00:09:01: Wolfgang: In itself, the...

00:09:03: Daniela Polensky: We have already had complaints, the police have already been there.

00:09:07: Wolfgang: No, it's here under the roof, it reverberates a bit, the roof is closed to us from our side and the back roof is then open, because a bit of air has to get out, otherwise you can only expect stuffy air and there is, you can also barbecue and it goes right to the neighbour and that's a meanie, he's a new tenant and he really grumbles! He complains about everything and then of course they are closer and of course they have more conversations and under the roof and then it resounds a bit, maybe sometimes 10, 11, 12 o'clock in the evening and then they said OK, we can go into the wooden house at the back, then you ... but he didn't complain any more.

00:09:49: Daniela Polensky: Our landlord on the left, he is not so willing to compromise, he is also, there is no hello, no please, no thank you. He's always very much at the door. And I can also, well, I didn't find it [00:10:00] bad that they called the police, because we were loud and we also turned it down, which was no problem at all, but of course on that side, yes, it's not quite as great as here!

00:10:09: Daniela Polensky: Well, the contact came from Wolfgang in the beginning. But I'm a bit shy, but when we just arrived, he said, "Oh, did you just come from home? Then we started talking, I also know that he talks to the others, even on his own initiative, whereas from the side, from the left, from our house, he doesn't talk at all.

00:10:09: [Wolfgang: And they also have a laundry cellar here, which used to be a workshop, where the laundry was always done, because of the water connections, the heating is also built in and there were also enough water connections and I got my old washing machine and dryer, got a dryer. I gave them a dryer and they still do their laundry. You didn't know that either, you only knew about the fridge, the dryer...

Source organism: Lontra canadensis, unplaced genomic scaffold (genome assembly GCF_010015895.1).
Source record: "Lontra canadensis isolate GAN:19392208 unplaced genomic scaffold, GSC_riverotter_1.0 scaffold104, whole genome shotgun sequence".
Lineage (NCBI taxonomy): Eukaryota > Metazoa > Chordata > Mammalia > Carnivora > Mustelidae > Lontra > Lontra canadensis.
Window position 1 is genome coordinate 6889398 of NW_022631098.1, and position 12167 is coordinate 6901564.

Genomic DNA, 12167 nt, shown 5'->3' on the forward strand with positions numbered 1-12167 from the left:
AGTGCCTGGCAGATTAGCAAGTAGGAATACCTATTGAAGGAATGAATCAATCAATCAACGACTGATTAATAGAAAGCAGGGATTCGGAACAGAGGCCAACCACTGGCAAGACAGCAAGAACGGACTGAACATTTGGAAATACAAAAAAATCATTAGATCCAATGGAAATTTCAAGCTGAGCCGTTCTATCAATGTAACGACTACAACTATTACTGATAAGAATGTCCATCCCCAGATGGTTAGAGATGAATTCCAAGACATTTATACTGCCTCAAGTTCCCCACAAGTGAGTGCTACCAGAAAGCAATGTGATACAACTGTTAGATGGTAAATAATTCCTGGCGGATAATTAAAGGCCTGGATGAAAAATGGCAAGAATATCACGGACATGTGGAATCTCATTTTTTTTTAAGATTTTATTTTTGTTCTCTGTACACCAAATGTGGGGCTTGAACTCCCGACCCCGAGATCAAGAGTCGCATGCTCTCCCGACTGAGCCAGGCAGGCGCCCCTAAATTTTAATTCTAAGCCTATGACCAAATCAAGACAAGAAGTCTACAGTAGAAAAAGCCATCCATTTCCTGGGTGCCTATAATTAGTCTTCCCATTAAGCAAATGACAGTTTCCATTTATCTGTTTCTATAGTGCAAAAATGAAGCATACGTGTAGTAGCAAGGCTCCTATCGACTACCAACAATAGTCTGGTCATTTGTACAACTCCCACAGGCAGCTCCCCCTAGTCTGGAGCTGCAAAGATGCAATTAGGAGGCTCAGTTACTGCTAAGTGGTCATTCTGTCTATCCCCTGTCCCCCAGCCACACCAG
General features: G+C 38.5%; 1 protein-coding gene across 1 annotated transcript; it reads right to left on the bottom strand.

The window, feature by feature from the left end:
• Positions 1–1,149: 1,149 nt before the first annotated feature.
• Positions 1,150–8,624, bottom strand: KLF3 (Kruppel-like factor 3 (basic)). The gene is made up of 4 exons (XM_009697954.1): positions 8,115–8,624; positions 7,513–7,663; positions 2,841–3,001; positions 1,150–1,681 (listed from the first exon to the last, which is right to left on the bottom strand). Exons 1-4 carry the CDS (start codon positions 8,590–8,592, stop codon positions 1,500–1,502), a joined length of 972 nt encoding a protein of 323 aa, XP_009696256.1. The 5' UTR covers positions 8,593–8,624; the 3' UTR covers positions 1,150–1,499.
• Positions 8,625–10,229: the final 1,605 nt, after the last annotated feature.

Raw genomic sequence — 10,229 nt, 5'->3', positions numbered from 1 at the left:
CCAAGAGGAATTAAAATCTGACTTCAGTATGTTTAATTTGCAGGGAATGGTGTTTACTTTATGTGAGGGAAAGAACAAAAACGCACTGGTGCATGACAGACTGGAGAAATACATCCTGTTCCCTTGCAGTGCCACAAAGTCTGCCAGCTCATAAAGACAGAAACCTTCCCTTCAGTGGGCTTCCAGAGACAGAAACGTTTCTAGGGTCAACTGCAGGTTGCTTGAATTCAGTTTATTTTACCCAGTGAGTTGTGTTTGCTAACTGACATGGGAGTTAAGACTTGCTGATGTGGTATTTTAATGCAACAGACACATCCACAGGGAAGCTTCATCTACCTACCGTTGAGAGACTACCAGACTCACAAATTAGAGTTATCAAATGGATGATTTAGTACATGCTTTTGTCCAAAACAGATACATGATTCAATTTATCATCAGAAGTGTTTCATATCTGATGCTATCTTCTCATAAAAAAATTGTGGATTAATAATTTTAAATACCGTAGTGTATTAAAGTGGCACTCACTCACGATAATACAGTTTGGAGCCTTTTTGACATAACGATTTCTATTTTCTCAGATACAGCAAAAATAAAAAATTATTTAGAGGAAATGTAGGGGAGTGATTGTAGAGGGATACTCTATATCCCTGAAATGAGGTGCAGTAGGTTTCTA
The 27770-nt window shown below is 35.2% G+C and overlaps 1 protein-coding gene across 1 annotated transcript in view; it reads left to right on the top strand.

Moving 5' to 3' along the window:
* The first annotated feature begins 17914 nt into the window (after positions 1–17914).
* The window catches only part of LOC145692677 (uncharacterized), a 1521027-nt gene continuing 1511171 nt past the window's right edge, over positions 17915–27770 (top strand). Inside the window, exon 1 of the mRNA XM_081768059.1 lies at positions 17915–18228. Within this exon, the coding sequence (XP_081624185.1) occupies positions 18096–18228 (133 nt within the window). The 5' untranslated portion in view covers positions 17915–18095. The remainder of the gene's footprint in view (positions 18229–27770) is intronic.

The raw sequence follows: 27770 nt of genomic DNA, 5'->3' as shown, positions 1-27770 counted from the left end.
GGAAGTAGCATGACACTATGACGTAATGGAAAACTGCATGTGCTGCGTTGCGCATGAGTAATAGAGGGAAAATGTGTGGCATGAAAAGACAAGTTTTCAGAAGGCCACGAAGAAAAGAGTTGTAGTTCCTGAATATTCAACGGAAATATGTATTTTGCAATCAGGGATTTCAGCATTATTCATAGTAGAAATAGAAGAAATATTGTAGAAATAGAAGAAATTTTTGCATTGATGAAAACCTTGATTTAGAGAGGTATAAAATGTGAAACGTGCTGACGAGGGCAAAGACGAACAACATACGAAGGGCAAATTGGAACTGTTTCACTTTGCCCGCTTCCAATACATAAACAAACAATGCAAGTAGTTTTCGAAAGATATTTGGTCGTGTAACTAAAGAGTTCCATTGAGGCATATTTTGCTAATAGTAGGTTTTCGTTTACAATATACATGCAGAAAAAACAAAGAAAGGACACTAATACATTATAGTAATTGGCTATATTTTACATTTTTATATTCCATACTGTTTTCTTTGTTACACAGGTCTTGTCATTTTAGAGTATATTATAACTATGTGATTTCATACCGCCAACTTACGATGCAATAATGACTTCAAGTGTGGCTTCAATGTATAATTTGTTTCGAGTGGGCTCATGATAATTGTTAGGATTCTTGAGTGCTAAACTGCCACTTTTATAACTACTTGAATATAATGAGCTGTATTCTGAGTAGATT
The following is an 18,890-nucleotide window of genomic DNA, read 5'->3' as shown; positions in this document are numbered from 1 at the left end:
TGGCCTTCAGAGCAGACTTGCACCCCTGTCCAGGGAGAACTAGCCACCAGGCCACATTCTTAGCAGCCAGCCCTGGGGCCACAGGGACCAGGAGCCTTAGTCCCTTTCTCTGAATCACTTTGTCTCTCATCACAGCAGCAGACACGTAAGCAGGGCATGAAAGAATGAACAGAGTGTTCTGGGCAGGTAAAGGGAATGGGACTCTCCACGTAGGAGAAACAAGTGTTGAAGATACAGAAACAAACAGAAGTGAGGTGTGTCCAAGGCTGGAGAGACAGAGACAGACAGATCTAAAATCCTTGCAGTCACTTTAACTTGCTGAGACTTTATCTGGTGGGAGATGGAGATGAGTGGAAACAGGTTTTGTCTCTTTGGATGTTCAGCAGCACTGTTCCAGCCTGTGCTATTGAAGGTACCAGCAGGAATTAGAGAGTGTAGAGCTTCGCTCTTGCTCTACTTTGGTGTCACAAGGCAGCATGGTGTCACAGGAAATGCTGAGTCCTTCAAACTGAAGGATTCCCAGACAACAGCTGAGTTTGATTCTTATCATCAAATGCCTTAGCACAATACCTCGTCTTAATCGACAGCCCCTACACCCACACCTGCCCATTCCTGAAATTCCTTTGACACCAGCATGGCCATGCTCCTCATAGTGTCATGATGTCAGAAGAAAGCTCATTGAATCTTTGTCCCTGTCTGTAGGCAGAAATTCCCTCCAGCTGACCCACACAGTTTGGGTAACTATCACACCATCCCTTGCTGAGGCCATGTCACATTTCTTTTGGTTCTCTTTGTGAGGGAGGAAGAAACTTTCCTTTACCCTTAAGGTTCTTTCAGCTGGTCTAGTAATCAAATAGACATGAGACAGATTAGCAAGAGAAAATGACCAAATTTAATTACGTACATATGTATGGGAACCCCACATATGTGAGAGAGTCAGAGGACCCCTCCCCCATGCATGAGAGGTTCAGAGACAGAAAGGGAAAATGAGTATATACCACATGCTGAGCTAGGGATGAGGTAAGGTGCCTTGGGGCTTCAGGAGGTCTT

00:10:55: Daniela Polensky: The dryer was already there when I moved in...

00:10:58: Daniela Polensky: But would you rather have [00:11:00] us living next door to you as flatmates or normal neighbours?

00:11:04: Wolfgang: No, no, no. I'm already satisfied, there are also very, very nice, nice people who are next door and even you said the Ukrainian woman is also nice and are different, I even had her to the barbecue, we also had a barbecue there and she was also with us in the garden party, because she also and these are always such friendships then comes over and so, yes the Khan was also there and so, but she has also not eaten everything, she also does not know everything with

00:11:40: Daniela Polensky: But you are particularly friendly with Khan, I always hear.

00:11:45: Wolfgang: Yes, yes, he's also always quite cool, yes, he's very nice. I am perhaps a helper type from my father, who can help with everything from, what's it called...? Of bicycles, for example, the handbrake, the aluminium is broken here, [00:12:00] with someone at your place, after the bicycle and I've got maybe 2 or 3 screws in the back, I unscrew it, I put it on and so that he gets back on again, "Huh? The brake is on again. Who did that? Wolfgang!" There are things like that that, what's the name of it, make me happy when they're happy too.

00:12:20: Wolfgang: I'm also glad that you're glad, then I'm also open and glad. There we are not so the,, there we are not so the fang of neighbours. And that we sometimes think that she could also have a piece of cake, that I then give her four or six pieces. I always ask, how many are you today, four okay, then against the four pieces of cake and also a tasty meal, which is a bit too much here, that they then also get the tasty meal from our, let's say, we have a friend who is a cook, and then they all said: "That was tasty and so".

00:12:59: Daniela Polensky: [00:13:00] What was really nice was that not everyone can go home so easily around Christmas, for example Daniel comes from Vietnam, I can just fly home like that, then Wolfgang, you told me that and it is still very much appreciated here today, you brought over something from your Christmas dinner. I don't remember what they served, but that is one example of what was very much appreciated.

00:13:19: Wolfgang: Yes.

00:13:31: Stephan Hanf: Thank you for listening, we appreciate all feedback and are always open to suggestions for improvement. You can reach us directly at In the show notes you can find links and more information about today's topics and guests. My name is Stephan Hanf, thanks for listening, see you next time! Bye.